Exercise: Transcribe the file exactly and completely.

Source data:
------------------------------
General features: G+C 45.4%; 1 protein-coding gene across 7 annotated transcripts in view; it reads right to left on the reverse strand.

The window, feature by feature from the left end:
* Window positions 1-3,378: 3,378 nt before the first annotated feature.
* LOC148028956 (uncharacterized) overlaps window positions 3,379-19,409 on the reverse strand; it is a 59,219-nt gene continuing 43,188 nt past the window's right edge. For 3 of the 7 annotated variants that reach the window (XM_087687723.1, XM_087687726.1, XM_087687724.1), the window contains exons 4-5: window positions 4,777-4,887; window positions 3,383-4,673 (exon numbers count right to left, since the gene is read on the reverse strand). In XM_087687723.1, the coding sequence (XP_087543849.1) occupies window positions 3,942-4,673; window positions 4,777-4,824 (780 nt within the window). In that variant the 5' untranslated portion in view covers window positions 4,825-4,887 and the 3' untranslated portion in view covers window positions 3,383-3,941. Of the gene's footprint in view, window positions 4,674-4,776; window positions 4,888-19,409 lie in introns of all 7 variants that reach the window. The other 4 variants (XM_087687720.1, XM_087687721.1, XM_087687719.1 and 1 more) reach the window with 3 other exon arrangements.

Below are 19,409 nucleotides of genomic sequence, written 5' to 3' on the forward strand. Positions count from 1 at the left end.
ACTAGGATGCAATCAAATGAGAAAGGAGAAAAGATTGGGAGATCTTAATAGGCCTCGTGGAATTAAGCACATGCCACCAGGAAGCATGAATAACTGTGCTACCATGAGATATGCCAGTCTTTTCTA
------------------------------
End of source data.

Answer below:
General features: G+C 45.4%; 1 protein-coding gene across 7 annotated transcripts in view; it reads right to left on the reverse strand.

The window, feature by feature from the left end:
* Window positions 1-3,378: 3,378 nt before the first annotated feature.
* LOC148028956 (uncharacterized) overlaps window positions 3,379-19,409 on the reverse strand; it is a 59,219-nt gene continuing 43,188 nt past the window's right edge. For 3 of the 7 annotated variants that reach the window (XM_087687723.1, XM_087687726.1, XM_087687724.1), the window contains exons 4-5: window positions 4,777-4,887; window positions 3,383-4,673 (exon numbers count right to left, since the gene is read on the reverse strand). In XM_087687723.1, the coding sequence (XP_087543849.1) occupies window positions 3,942-4,673; window positions 4,777-4,824 (780 nt within the window). In that variant the 5' untranslated portion in view covers window positions 4,825-4,887 and the 3' untranslated portion in view covers window positions 3,383-3,941. Of the gene's footprint in view, window positions 4,674-4,776; window positions 4,888-19,409 lie in introns of all 7 variants that reach the window. The other 4 variants (XM_087687720.1, XM_087687721.1, XM_087687719.1 and 1 more) reach the window with 3 other exon arrangements.

Below are 19,409 nucleotides of genomic sequence, written 5' to 3' on the forward strand. Positions count from 1 at the left end.
ACTAGGATGCAATCAAATGAGAAAGGAGAAAAGATTGGGAGATCTTAATAGGCCTCGTGGAATTAAGCACATGCCACCAGGAAGCATGAATAACTGTGCTACCATGAGATATGCCAGTCTTTTCTA